Taryn broke off small pieces of bread to eat. "They'll be on foot as well, though, won't they? Whomever Fasal sends?" Thinking of Fasal tracking her seemed less disturbing than Phelin's betrayal.

"Yes. I've kept our path within the heaviest growth of the forest, but we still cut a clear trail for anyone to track. Once we get as far as the mining district we may be able to lose them in those high traffic areas."

"How much further is that?"

"Another half day, maybe? We'll cut back west and north along the river. We'll still be below the snow line."

She ate her last bits of cheese. She tried twisting her shoulders to loosen the knot in her back, to no avail. Sarai closed the travel pack, and then shifted behind Taryn. She felt the pressure of Sarai's hands massaging her back, gently releasing the tension. She let her eyes drift shut. A heat rose within Taryn that ignored the external cold air.

"Thank you," she murmured when Sarai stopped. She opened her eyes to see that Damon already had his pack on. They were moving on.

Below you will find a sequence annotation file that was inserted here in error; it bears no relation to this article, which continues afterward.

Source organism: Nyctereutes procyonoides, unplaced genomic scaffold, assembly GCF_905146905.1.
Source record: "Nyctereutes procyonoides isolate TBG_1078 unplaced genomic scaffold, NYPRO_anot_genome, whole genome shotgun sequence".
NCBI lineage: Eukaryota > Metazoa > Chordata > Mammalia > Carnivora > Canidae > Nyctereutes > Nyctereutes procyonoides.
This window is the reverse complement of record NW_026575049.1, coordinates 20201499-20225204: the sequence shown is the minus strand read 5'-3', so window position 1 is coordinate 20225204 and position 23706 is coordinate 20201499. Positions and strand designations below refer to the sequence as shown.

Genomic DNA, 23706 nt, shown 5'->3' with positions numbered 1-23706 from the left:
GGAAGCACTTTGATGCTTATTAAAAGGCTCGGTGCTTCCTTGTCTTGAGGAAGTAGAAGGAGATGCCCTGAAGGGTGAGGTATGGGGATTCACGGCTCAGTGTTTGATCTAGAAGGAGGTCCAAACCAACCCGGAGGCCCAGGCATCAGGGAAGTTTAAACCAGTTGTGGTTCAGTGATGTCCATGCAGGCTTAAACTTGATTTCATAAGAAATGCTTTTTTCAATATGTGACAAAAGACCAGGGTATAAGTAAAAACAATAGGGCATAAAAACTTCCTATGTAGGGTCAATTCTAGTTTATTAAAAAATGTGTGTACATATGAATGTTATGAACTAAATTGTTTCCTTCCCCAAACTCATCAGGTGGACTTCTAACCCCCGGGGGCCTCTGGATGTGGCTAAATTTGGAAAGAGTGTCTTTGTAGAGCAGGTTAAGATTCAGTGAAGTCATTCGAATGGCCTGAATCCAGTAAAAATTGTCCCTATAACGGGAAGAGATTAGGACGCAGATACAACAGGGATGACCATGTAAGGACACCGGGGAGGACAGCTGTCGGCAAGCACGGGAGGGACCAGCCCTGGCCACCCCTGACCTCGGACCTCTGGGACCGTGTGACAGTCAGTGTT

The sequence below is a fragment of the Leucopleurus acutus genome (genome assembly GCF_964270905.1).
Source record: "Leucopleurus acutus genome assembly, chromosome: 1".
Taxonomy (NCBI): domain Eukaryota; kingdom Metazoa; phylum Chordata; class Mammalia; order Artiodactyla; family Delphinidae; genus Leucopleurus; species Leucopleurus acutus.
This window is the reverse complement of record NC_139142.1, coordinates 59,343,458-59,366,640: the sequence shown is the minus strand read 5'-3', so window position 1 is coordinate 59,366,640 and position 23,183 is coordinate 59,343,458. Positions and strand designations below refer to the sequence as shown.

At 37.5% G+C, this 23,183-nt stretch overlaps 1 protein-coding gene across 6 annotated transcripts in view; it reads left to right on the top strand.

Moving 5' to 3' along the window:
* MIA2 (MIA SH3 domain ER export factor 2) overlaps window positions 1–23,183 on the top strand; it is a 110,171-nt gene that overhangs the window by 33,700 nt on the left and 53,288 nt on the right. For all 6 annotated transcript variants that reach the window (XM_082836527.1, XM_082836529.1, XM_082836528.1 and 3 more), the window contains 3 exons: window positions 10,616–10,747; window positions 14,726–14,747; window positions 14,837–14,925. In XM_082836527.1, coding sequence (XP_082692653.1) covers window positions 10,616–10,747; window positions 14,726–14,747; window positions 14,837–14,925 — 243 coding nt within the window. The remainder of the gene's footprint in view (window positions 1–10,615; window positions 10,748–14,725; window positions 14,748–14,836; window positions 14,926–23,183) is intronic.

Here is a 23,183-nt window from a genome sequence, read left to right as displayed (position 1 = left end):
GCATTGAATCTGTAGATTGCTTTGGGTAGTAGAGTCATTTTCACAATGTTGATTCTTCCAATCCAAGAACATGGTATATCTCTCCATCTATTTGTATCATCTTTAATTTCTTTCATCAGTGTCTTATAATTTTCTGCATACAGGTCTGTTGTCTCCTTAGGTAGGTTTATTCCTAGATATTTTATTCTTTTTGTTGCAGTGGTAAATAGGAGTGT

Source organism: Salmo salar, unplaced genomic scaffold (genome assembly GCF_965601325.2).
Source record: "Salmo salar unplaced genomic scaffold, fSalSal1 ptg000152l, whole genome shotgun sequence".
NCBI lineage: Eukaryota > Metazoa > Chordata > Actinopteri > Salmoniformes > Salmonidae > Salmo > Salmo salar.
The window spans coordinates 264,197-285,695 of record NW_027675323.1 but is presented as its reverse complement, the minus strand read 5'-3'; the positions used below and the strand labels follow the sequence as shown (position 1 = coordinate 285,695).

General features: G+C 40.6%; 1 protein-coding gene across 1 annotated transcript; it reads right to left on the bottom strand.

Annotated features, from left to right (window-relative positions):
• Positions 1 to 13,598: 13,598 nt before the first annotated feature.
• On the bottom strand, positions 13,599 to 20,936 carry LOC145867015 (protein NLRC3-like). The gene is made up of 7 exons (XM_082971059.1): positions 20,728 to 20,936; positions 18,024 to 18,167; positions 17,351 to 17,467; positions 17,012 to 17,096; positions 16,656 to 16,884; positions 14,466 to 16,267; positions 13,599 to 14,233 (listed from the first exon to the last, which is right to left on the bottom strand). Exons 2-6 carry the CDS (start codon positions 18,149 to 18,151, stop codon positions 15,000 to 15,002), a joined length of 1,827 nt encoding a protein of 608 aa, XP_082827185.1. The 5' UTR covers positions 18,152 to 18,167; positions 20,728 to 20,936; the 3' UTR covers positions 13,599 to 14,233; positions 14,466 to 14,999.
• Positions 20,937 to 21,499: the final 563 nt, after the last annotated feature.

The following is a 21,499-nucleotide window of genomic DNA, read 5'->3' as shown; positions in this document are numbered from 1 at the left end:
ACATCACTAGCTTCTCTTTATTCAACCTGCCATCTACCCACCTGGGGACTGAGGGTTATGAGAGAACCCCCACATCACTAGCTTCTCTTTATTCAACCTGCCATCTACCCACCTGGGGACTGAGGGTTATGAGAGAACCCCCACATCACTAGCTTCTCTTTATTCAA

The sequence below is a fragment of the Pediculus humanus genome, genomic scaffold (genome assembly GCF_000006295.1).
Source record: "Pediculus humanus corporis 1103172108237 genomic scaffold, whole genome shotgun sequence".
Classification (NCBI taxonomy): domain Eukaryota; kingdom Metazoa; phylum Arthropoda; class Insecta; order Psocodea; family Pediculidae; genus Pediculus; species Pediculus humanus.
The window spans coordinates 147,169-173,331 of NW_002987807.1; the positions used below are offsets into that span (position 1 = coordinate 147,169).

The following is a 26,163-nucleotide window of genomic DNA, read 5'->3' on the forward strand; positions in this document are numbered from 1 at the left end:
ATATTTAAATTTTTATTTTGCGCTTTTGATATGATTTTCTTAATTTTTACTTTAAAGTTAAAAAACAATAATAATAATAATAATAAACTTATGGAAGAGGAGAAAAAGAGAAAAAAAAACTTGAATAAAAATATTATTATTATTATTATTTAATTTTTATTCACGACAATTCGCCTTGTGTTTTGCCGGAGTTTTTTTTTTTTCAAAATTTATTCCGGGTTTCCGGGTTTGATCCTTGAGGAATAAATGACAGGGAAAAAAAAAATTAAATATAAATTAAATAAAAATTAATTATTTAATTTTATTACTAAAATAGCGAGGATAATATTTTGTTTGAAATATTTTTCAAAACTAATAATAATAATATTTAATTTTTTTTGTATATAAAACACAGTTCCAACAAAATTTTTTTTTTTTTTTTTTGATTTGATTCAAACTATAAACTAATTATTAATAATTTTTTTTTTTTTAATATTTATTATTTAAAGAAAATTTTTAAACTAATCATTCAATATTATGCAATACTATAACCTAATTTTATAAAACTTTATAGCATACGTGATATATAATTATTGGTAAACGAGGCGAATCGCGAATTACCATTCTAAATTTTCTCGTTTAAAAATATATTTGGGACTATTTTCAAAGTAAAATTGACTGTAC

They picked their way upward for endless hours, always keeping the river to their left as they rose. Taryn did not believe the air could get colder, but it did. If the grey clouds above broke, she was sure it would snow. Her shoulders burned, her back and legs ached, but still they went on. Even Sarai in front of her showed signs of strain. The woman stumbled on, bent under the weight of her pack. Taryn felt a stab of guilt. She should have shifted things to her own pack, giving a lighter load to the smaller woman. She nearly walked into Sarai before she realized the woman had stopped suddenly. Damon must have sensed they stopped as well. He took a few quick steps back to them.

"Trackers," Sarai whispered, pointing to their right.